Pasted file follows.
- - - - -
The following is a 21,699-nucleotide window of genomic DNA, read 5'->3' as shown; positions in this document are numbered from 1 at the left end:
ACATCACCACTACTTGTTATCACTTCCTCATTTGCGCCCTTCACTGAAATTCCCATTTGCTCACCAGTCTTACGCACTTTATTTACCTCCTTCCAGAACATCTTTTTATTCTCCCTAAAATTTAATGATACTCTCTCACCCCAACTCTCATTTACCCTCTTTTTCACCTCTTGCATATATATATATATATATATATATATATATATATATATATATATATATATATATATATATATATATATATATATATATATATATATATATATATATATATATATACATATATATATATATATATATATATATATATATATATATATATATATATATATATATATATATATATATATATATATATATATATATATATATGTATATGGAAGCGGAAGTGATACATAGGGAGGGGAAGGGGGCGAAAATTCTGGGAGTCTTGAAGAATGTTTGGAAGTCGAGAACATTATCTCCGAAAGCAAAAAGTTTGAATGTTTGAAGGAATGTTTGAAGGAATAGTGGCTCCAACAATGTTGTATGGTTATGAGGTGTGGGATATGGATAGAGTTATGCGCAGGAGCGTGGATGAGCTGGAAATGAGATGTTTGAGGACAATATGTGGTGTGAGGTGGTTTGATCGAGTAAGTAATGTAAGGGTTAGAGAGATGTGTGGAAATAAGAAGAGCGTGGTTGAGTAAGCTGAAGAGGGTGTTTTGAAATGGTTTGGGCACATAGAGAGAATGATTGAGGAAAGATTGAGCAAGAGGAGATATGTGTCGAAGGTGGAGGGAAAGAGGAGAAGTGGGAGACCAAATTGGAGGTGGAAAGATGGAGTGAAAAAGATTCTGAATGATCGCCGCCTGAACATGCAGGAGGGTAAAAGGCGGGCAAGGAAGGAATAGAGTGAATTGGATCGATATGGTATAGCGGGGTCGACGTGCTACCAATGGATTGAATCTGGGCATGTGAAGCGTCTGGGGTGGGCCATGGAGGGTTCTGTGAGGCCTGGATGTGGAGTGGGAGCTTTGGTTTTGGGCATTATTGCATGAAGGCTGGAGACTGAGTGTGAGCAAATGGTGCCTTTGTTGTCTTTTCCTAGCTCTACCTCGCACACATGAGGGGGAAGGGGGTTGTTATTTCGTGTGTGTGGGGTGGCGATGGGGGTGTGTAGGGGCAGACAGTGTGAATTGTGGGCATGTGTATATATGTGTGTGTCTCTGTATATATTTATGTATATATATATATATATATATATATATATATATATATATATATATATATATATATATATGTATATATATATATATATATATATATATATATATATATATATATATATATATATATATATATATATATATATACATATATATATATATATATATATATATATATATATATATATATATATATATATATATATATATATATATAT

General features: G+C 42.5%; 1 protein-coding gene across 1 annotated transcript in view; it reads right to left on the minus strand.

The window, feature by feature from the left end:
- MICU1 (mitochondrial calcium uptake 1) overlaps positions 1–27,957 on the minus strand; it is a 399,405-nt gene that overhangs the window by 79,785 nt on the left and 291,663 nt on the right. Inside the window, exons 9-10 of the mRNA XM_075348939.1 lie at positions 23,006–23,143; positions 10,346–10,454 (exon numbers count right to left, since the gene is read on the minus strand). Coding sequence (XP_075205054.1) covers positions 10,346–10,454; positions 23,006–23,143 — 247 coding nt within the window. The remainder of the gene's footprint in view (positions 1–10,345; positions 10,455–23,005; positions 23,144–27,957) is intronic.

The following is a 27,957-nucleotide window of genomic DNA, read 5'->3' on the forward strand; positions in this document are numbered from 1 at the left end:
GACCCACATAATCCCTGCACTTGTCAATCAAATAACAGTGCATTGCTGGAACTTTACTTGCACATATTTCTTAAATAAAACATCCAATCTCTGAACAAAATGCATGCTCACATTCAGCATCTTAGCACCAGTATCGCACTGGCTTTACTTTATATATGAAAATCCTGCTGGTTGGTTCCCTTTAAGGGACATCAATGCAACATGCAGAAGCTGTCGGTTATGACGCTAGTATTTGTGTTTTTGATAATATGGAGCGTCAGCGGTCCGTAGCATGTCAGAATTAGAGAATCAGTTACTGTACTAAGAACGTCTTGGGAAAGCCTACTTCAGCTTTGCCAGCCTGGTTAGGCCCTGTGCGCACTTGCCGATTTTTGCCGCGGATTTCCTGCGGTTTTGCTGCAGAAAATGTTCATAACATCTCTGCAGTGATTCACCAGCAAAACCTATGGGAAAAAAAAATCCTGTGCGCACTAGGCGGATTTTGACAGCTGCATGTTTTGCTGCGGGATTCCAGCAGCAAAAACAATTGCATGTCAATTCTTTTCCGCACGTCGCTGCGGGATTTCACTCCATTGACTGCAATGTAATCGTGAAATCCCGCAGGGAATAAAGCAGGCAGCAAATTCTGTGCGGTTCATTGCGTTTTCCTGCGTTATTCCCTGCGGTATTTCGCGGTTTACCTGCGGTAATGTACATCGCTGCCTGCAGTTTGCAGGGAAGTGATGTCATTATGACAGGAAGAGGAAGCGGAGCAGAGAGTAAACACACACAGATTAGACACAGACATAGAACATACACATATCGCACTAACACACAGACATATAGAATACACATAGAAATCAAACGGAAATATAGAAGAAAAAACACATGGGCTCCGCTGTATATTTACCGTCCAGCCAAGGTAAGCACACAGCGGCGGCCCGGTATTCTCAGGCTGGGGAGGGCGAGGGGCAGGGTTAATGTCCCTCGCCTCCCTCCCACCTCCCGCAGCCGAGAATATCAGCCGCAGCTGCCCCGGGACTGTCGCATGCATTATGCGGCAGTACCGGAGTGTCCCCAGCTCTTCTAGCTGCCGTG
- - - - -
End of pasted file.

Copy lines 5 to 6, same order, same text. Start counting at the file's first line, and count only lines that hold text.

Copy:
- MICU1 (mitochondrial calcium uptake 1) overlaps positions 1–27,957 on the minus strand; it is a 399,405-nt gene that overhangs the window by 79,785 nt on the left and 291,663 nt on the right. Inside the window, exons 9-10 of the mRNA XM_075348939.1 lie at positions 23,006–23,143; positions 10,346–10,454 (exon numbers count right to left, since the gene is read on the minus strand). Coding sequence (XP_075205054.1) covers positions 10,346–10,454; positions 23,006–23,143 — 247 coding nt within the window. The remainder of the gene's footprint in view (positions 1–10,345; positions 10,455–23,005; positions 23,144–27,957) is intronic.

The following is a 27,957-nucleotide window of genomic DNA, read 5'->3' on the forward strand; positions in this document are numbered from 1 at the left end: